October 8, 2023

Olde School Gaming, Mydwandr

Image by Olaus Magnus

Playing games in an Olde School way

I recently discovered that Olde House Rules had released a new book. This reminded me that I love their rules. The publishing duo consists of James and Robyn George. A couple who, according to their website have been playing together since 2002, though James admittedly has been playing since the 70s. Their goal is to create games that fit how they want to play. This is very good news because the games they create are also pretty close to how I want to play.

Pits and Perils was created as a game that harkened back to the original games created so many years ago. They continued and created Barons of Braunstein to recreate the feeling of playing in a game of Braunstein. I could continue listing off all of their wonderful games, most of which I have at least read, but that is not my goal here. PDFs of their games can be found on DrivethruRPG here. Picking up any individual book will not run up your bill much as for the most part they are less than $5 a pop.  I would also just quickly like to recommend Diceless Dungeons which is exactly what it sounds like, a ruleset to play RPGs without needing dice.

The real focus of this post is to highlight Mydwandr, available from Drivethru as PDF and Lulu as a hardcover offering, the newest offering from the creators.

This is simple gaming at its finest. James and Robyn have created a rule system they have simply referred to as one rule to rule them all (chef’s kiss, what a brilliant name!), but not only is the game a light and elegant rules system, it also doubles as a pretty kickass setting.

The One Rule to Rule Them All

The system uses a d6 resolution, calling for a single, double or triple roll for anything. Rolling a double is a roll with 2d6 and a triple allows for three dice to be rolled choosing the better two. The target number for any roll is 8 or more. A triple is rewarded when the situation is in favor of the players or they have relevant abilities to allow for an advantage as outlined by the rules.

Character Creation

Character creation is quick and easy. Choose your kinship Dwarf, Elf or Human, I would of course recommend adding halflings since I need them in my elf games, each having their advantage in play.

The Setting

The setting is a fun world that is reminiscent of Middle Earth if there was slightly more Northern European influence in Tolkein’s work.

In this world there are dwarves, elves and humans. The dangers listed in the book include creatures like bears, crocodiles, demons, dragur, giants, hags, trolls, urku and wyrms. All of these come with a paragraph or so description which gives the basic information you would want for them as being in the world, then a short stat block that gives any and all vital information for combating or whatever your adventurers need to interact with them while in the world.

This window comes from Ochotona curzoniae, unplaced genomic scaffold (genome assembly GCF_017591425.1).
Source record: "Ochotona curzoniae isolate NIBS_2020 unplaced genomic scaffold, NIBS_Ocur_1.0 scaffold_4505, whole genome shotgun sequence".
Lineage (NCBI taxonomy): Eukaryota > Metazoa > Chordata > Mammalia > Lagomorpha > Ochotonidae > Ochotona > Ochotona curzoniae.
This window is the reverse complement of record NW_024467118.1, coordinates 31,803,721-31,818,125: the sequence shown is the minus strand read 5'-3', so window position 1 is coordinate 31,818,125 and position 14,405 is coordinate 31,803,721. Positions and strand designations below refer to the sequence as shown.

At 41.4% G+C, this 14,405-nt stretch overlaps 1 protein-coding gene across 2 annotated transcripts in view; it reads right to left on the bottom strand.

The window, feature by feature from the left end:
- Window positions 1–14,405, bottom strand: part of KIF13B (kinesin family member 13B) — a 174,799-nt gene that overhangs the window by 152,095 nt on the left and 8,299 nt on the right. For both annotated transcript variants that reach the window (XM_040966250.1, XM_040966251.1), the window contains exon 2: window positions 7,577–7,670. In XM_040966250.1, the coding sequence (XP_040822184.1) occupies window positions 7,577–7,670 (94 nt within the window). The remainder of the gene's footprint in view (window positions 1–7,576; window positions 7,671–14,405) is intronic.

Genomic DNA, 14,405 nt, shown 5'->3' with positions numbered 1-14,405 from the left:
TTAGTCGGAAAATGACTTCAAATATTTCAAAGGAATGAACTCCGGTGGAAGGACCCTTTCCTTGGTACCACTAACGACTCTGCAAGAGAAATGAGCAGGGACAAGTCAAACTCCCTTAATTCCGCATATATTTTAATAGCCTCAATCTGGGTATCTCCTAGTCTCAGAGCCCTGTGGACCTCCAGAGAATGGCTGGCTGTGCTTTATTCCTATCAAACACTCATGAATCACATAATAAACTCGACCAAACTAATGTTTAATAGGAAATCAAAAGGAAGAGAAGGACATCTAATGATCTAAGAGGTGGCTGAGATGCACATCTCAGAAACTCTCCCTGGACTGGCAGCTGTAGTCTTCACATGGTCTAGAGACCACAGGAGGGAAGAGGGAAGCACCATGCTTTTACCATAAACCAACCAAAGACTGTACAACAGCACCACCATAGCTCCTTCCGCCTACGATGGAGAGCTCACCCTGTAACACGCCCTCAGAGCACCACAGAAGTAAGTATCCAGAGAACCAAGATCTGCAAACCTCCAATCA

A few of these, like horses, aren’t especially dangerous, but are included because they represent what the setting (storied Mydwandr or otherwise) has to offer.

Mydwandr, pg. 20 on hazards…

Tables for use in gaining rewards are available and mimic what one would expect in a low (is limited maybe a better word here?) magic fantasy world. The tables will be familiar in feeling if you have read through the treasure tables from OSE or other B/X clones. Similar in feel not necessarily borrowed. Most of these tables use a double roll., though as a referee I could easily see using triples in certain situations where you might want to be able to skew the results to a higher degree. A seven page primer on a version of the world is offered at the end of the book. This includes three maps (same map just different information on each) and gives just enough information to allow a referee the freedom to explore, expand and expound upon the world. The advice in this book is short and concise, giving just enough for a seasoned referee the seeds to run with the game and allowing for a newer referee to gather enough information to run a game. 

-Horse. These include mules, ponies, and warhorses, with hits assigned accordingly. Properly outfitted, each may transport 25 additional items and 10,000 coins in saddlebags. AS: –/LL: 3/MT: 60’/TE: —

Mydwandr, Pg. 25 that horse stat block…

Final Thoughts

Overall the only complaint I have about the game is the one little section labeled Balance. This says that the referee should strive for balance. It is brief and does not justify, nor indulge the reader with details about this.

The referee should strive for a balanced game, although sometimes, characters make their own fairness by avoiding those enemies beyond their abilities. Additionally, the referee can adjust numbers and/or hit points to ensure parity.

Mydwandr, Pg. 31 on balance…

I would hate to have someone feel required to spend a lot of time making sure that encounters are balanced in a way that feels too prescriptive with things like challenge ratings. Take that as you will.

I will be taking this game to run with a group of my students soon, the idea is to show them how easy a game can be to play and run. It will be part of the series of games I hope to run for my students this year.

Derek Bizier, the Halfling seriously, please add me into your book” Master

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